The provision and protection of health care in conflicts is foundational to international humanitarian law (IHL), and in every humanitarian emergency, health workers represent a vital cadre of responders. Yet flagrant violations of these protections and commitments continue in war zones, and health workers can face threats not just from armed actors, but from aid recipients and their communities acting out of fear, misperception, or grievance. Recent surges in attacks against health personnel, from ‘double-tap’ strikes on medics in Syria to assaults and shootings of Ebola workers in Democratic Republic of Congo (DRC), helped make 2019 the worst year on record for aid worker casualties.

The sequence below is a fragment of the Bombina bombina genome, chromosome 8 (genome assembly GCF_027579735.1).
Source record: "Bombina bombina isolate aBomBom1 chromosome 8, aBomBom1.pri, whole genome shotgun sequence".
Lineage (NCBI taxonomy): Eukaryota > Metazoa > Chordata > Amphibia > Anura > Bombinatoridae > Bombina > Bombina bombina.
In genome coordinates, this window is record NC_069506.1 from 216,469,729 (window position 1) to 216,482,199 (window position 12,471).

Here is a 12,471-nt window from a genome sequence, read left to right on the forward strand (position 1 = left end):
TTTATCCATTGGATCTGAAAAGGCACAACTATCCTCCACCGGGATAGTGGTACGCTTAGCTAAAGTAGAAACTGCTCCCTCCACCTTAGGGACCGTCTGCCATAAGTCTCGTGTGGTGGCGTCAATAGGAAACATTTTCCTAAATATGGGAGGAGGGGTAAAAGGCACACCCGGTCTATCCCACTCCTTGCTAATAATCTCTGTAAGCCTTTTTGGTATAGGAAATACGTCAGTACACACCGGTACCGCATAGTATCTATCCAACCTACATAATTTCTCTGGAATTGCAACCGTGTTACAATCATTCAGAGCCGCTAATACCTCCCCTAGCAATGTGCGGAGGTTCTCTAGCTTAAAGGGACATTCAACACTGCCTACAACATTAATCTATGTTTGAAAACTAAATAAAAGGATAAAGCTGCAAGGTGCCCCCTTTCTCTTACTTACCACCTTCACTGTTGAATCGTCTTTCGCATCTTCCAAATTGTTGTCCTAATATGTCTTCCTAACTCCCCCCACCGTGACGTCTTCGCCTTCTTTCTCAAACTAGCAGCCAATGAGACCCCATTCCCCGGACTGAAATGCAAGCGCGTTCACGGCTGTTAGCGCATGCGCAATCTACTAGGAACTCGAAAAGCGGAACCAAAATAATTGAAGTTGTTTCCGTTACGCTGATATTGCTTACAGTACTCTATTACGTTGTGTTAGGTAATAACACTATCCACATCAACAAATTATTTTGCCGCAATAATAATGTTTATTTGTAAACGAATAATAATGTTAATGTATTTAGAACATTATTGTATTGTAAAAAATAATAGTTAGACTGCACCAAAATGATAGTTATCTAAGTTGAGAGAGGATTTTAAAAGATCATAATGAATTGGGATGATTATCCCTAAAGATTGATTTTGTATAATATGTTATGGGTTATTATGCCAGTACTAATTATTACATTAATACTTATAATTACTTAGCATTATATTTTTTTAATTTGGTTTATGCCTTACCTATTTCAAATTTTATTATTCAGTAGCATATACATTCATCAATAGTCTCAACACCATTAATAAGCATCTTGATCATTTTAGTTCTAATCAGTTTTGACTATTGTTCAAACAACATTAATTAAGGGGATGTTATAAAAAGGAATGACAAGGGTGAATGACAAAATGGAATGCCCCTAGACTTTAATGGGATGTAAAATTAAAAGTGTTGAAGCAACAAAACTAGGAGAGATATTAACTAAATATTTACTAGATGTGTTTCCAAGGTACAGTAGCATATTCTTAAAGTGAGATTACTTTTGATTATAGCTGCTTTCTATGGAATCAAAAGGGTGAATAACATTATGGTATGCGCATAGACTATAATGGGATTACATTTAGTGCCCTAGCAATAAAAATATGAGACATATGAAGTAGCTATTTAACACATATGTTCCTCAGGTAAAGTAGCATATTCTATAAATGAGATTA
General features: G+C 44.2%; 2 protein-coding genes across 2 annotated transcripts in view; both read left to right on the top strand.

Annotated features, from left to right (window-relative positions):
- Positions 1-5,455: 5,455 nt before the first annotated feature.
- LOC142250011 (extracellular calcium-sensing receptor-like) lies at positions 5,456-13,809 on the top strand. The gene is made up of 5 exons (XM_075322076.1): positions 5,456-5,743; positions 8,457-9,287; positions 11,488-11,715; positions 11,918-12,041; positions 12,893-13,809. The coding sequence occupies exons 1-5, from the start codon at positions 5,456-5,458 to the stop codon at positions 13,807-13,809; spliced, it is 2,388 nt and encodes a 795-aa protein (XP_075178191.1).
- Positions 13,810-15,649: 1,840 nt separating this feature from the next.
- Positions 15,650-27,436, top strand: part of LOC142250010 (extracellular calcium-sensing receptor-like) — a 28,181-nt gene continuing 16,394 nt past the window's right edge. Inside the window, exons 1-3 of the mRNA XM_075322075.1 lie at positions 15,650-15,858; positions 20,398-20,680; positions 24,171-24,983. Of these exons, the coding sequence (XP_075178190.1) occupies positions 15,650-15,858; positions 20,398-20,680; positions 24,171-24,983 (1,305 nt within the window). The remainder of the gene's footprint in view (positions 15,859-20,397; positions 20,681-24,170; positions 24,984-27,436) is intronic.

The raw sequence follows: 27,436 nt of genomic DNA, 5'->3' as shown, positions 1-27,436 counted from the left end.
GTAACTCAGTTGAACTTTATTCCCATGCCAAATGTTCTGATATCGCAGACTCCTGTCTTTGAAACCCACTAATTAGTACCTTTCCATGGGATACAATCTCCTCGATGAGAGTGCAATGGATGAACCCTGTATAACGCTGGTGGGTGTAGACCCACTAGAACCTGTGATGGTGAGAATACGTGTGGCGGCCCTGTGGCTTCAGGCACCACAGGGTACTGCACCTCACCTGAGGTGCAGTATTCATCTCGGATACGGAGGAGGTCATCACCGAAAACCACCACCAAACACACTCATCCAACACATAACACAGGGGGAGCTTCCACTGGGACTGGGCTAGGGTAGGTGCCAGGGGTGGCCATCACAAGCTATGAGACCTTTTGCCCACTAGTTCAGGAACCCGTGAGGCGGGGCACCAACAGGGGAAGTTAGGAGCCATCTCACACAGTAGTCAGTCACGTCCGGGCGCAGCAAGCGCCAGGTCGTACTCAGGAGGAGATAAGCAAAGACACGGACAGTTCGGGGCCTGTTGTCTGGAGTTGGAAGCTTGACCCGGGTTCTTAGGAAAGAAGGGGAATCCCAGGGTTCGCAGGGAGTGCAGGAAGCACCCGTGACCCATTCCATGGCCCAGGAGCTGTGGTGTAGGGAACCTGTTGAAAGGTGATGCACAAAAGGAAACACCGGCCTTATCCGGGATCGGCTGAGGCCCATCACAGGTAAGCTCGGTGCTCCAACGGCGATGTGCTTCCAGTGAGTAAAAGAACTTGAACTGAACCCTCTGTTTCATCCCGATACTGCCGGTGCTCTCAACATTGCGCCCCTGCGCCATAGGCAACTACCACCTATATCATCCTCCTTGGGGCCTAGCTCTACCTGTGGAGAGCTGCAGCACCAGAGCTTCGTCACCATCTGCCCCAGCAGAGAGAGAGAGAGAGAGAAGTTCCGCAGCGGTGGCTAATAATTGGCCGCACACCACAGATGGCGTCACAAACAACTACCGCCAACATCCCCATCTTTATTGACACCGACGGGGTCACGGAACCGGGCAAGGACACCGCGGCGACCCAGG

This year’s Aid Worker Security Report, by Humanitarian Outcomes, therefore focuses on humanitarians working in the health sector. The report examines the data on attacks against health workers and discusses how the humanitarian sector is dealing with the new risks and disruptions caused by major epidemics occurring in contexts of broader complex emergency.